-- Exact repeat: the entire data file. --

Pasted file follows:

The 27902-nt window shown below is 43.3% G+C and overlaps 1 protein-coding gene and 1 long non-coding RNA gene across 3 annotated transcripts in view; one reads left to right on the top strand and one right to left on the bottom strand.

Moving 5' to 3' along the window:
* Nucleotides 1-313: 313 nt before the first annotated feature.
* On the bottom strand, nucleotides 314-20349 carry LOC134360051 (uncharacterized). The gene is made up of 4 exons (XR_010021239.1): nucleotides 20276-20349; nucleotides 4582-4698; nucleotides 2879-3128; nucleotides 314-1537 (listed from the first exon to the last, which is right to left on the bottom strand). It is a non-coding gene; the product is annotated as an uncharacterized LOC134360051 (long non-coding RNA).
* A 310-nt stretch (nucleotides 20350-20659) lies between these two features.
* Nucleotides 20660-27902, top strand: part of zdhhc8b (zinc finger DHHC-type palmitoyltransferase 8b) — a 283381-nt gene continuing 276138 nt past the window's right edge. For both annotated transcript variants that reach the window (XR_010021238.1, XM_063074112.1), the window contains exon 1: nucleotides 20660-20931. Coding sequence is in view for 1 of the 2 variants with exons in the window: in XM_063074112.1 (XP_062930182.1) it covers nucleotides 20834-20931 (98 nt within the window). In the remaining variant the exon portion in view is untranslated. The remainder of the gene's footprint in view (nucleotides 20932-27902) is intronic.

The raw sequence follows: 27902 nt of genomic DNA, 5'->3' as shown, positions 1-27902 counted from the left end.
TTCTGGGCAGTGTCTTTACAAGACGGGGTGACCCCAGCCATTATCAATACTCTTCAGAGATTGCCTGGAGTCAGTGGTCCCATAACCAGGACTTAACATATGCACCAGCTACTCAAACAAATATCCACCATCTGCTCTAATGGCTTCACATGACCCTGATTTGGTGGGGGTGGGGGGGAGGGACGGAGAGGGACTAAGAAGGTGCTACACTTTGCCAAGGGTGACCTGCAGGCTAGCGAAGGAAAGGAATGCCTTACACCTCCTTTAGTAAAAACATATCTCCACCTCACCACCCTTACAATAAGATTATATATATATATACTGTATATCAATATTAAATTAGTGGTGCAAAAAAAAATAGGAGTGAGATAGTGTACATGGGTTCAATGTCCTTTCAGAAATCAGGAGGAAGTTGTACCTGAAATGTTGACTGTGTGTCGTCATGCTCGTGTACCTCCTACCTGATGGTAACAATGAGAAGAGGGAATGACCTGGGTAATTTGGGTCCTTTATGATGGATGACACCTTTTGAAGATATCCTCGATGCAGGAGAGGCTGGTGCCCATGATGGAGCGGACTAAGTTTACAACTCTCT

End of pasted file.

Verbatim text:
The 27902-nt window shown below is 43.3% G+C and overlaps 1 protein-coding gene and 1 long non-coding RNA gene across 3 annotated transcripts in view; one reads left to right on the top strand and one right to left on the bottom strand.

Moving 5' to 3' along the window:
* Nucleotides 1-313: 313 nt before the first annotated feature.
* On the bottom strand, nucleotides 314-20349 carry LOC134360051 (uncharacterized). The gene is made up of 4 exons (XR_010021239.1): nucleotides 20276-20349; nucleotides 4582-4698; nucleotides 2879-3128; nucleotides 314-1537 (listed from the first exon to the last, which is right to left on the bottom strand). It is a non-coding gene; the product is annotated as an uncharacterized LOC134360051 (long non-coding RNA).
* A 310-nt stretch (nucleotides 20350-20659) lies between these two features.
* Nucleotides 20660-27902, top strand: part of zdhhc8b (zinc finger DHHC-type palmitoyltransferase 8b) — a 283381-nt gene continuing 276138 nt past the window's right edge. For both annotated transcript variants that reach the window (XR_010021238.1, XM_063074112.1), the window contains exon 1: nucleotides 20660-20931. Coding sequence is in view for 1 of the 2 variants with exons in the window: in XM_063074112.1 (XP_062930182.1) it covers nucleotides 20834-20931 (98 nt within the window). In the remaining variant the exon portion in view is untranslated. The remainder of the gene's footprint in view (nucleotides 20932-27902) is intronic.

The raw sequence follows: 27902 nt of genomic DNA, 5'->3' as shown, positions 1-27902 counted from the left end.
TTCTGGGCAGTGTCTTTACAAGACGGGGTGACCCCAGCCATTATCAATACTCTTCAGAGATTGCCTGGAGTCAGTGGTCCCATAACCAGGACTTAACATATGCACCAGCTACTCAAACAAATATCCACCATCTGCTCTAATGGCTTCACATGACCCTGATTTGGTGGGGGTGGGGGGGAGGGACGGAGAGGGACTAAGAAGGTGCTACACTTTGCCAAGGGTGACCTGCAGGCTAGCGAAGGAAAGGAATGCCTTACACCTCCTTTAGTAAAAACATATCTCCACCTCACCACCCTTACAATAAGATTATATATATATATACTGTATATCAATATTAAATTAGTGGTGCAAAAAAAAATAGGAGTGAGATAGTGTACATGGGTTCAATGTCCTTTCAGAAATCAGGAGGAAGTTGTACCTGAAATGTTGACTGTGTGTCGTCATGCTCGTGTACCTCCTACCTGATGGTAACAATGAGAAGAGGGAATGACCTGGGTAATTTGGGTCCTTTATGATGGATGACACCTTTTGAAGATATCCTCGATGCAGGAGAGGCTGGTGCCCATGATGGAGCGGACTAAGTTTACAACTCTCT